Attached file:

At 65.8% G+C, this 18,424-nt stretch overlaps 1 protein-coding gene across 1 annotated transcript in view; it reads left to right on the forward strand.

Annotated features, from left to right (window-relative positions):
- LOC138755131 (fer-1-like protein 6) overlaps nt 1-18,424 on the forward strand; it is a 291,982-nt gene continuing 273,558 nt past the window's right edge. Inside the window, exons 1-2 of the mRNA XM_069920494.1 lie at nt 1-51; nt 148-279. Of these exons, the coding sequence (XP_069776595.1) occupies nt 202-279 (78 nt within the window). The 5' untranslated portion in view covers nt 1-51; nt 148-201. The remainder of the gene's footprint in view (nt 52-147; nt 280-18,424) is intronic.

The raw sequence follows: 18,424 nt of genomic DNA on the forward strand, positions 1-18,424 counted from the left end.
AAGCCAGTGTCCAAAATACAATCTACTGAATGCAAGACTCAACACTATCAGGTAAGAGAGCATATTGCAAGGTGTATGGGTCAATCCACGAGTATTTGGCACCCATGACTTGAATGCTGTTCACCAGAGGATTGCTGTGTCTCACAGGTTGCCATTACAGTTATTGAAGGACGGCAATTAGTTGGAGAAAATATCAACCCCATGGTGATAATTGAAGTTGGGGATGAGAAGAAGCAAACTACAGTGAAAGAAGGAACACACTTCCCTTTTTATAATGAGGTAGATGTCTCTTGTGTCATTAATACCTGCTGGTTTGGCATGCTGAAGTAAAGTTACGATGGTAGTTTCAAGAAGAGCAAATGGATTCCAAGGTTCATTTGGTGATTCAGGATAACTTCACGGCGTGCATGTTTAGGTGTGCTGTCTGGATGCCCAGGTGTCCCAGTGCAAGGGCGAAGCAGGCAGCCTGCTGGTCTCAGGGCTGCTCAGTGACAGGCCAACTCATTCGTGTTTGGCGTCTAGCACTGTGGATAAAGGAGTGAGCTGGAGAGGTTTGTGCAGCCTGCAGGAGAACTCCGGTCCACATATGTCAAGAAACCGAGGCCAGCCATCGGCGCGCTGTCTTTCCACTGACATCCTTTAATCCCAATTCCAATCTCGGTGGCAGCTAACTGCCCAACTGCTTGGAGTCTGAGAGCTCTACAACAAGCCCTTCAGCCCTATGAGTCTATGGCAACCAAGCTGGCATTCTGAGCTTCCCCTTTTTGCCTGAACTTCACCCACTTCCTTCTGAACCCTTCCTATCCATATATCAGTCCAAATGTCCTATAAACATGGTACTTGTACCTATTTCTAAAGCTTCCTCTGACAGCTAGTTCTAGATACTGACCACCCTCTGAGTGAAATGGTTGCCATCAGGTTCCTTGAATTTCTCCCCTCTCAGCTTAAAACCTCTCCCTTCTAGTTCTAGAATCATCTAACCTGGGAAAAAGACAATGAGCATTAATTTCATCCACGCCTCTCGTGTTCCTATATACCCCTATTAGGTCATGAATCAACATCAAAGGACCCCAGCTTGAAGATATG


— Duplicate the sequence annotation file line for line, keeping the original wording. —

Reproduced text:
At 65.8% G+C, this 18,424-nt stretch overlaps 1 protein-coding gene across 1 annotated transcript in view; it reads left to right on the forward strand.

Annotated features, from left to right (window-relative positions):
- LOC138755131 (fer-1-like protein 6) overlaps nt 1-18,424 on the forward strand; it is a 291,982-nt gene continuing 273,558 nt past the window's right edge. Inside the window, exons 1-2 of the mRNA XM_069920494.1 lie at nt 1-51; nt 148-279. Of these exons, the coding sequence (XP_069776595.1) occupies nt 202-279 (78 nt within the window). The 5' untranslated portion in view covers nt 1-51; nt 148-201. The remainder of the gene's footprint in view (nt 52-147; nt 280-18,424) is intronic.

The raw sequence follows: 18,424 nt of genomic DNA on the forward strand, positions 1-18,424 counted from the left end.
AAGCCAGTGTCCAAAATACAATCTACTGAATGCAAGACTCAACACTATCAGGTAAGAGAGCATATTGCAAGGTGTATGGGTCAATCCACGAGTATTTGGCACCCATGACTTGAATGCTGTTCACCAGAGGATTGCTGTGTCTCACAGGTTGCCATTACAGTTATTGAAGGACGGCAATTAGTTGGAGAAAATATCAACCCCATGGTGATAATTGAAGTTGGGGATGAGAAGAAGCAAACTACAGTGAAAGAAGGAACACACTTCCCTTTTTATAATGAGGTAGATGTCTCTTGTGTCATTAATACCTGCTGGTTTGGCATGCTGAAGTAAAGTTACGATGGTAGTTTCAAGAAGAGCAAATGGATTCCAAGGTTCATTTGGTGATTCAGGATAACTTCACGGCGTGCATGTTTAGGTGTGCTGTCTGGATGCCCAGGTGTCCCAGTGCAAGGGCGAAGCAGGCAGCCTGCTGGTCTCAGGGCTGCTCAGTGACAGGCCAACTCATTCGTGTTTGGCGTCTAGCACTGTGGATAAAGGAGTGAGCTGGAGAGGTTTGTGCAGCCTGCAGGAGAACTCCGGTCCACATATGTCAAGAAACCGAGGCCAGCCATCGGCGCGCTGTCTTTCCACTGACATCCTTTAATCCCAATTCCAATCTCGGTGGCAGCTAACTGCCCAACTGCTTGGAGTCTGAGAGCTCTACAACAAGCCCTTCAGCCCTATGAGTCTATGGCAACCAAGCTGGCATTCTGAGCTTCCCCTTTTTGCCTGAACTTCACCCACTTCCTTCTGAACCCTTCCTATCCATATATCAGTCCAAATGTCCTATAAACATGGTACTTGTACCTATTTCTAAAGCTTCCTCTGACAGCTAGTTCTAGATACTGACCACCCTCTGAGTGAAATGGTTGCCATCAGGTTCCTTGAATTTCTCCCCTCTCAGCTTAAAACCTCTCCCTTCTAGTTCTAGAATCATCTAACCTGGGAAAAAGACAATGAGCATTAATTTCATCCACGCCTCTCGTGTTCCTATATACCCCTATTAGGTCATGAATCAACATCAAAGGACCCCAGCTTGAAGATATG